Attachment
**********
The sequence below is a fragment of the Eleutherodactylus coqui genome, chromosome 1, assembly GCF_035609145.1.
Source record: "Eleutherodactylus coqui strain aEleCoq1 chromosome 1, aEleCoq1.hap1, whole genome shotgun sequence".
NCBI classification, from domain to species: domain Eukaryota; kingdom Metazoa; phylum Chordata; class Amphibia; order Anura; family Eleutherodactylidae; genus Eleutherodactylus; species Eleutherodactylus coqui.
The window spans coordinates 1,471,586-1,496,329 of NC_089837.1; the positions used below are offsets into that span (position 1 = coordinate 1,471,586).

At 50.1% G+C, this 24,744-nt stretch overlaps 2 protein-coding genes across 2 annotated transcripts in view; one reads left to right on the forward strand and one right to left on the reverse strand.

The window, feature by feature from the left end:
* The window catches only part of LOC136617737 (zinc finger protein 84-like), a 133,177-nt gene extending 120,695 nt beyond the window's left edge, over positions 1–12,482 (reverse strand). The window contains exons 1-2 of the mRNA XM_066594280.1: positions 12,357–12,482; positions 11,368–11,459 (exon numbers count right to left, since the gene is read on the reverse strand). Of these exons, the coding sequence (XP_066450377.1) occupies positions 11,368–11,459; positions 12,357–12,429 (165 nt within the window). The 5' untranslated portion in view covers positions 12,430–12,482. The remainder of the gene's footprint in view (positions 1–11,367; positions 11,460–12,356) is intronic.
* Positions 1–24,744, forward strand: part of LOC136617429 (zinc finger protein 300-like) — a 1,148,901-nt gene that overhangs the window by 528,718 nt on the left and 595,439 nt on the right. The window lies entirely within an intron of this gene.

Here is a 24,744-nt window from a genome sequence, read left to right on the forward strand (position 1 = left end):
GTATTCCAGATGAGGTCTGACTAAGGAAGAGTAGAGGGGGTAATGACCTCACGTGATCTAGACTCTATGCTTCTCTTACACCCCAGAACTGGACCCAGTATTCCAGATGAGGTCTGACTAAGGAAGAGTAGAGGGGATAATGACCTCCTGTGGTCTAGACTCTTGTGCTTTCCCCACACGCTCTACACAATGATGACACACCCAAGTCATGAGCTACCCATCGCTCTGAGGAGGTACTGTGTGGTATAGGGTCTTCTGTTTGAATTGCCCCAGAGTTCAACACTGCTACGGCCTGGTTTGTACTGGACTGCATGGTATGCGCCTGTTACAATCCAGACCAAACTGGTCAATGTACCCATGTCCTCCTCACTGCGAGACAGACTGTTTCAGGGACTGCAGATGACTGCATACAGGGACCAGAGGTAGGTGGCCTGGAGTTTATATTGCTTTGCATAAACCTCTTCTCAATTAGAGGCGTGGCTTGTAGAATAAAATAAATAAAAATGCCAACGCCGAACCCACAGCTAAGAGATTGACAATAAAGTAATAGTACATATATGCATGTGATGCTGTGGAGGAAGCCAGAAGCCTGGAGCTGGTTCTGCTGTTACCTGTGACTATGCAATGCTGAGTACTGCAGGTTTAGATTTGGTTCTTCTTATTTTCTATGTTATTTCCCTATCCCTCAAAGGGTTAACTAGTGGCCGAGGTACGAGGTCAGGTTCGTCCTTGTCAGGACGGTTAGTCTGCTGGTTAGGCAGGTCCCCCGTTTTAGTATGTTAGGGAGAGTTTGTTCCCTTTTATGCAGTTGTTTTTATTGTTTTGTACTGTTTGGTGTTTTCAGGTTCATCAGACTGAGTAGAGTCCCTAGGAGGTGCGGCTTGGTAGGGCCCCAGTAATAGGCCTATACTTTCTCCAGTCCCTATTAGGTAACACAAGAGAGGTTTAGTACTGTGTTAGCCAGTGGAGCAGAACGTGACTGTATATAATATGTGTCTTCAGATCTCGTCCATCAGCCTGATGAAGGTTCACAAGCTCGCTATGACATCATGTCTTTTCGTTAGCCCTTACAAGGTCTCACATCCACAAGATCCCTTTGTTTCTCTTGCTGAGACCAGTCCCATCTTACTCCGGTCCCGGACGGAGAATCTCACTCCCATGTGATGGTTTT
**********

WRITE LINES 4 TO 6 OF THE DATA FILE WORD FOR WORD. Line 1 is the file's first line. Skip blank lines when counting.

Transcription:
The window spans coordinates 1,471,586-1,496,329 of NC_089837.1; the positions used below are offsets into that span (position 1 = coordinate 1,471,586).

At 50.1% G+C, this 24,744-nt stretch overlaps 2 protein-coding genes across 2 annotated transcripts in view; one reads left to right on the forward strand and one right to left on the reverse strand.

The window, feature by feature from the left end: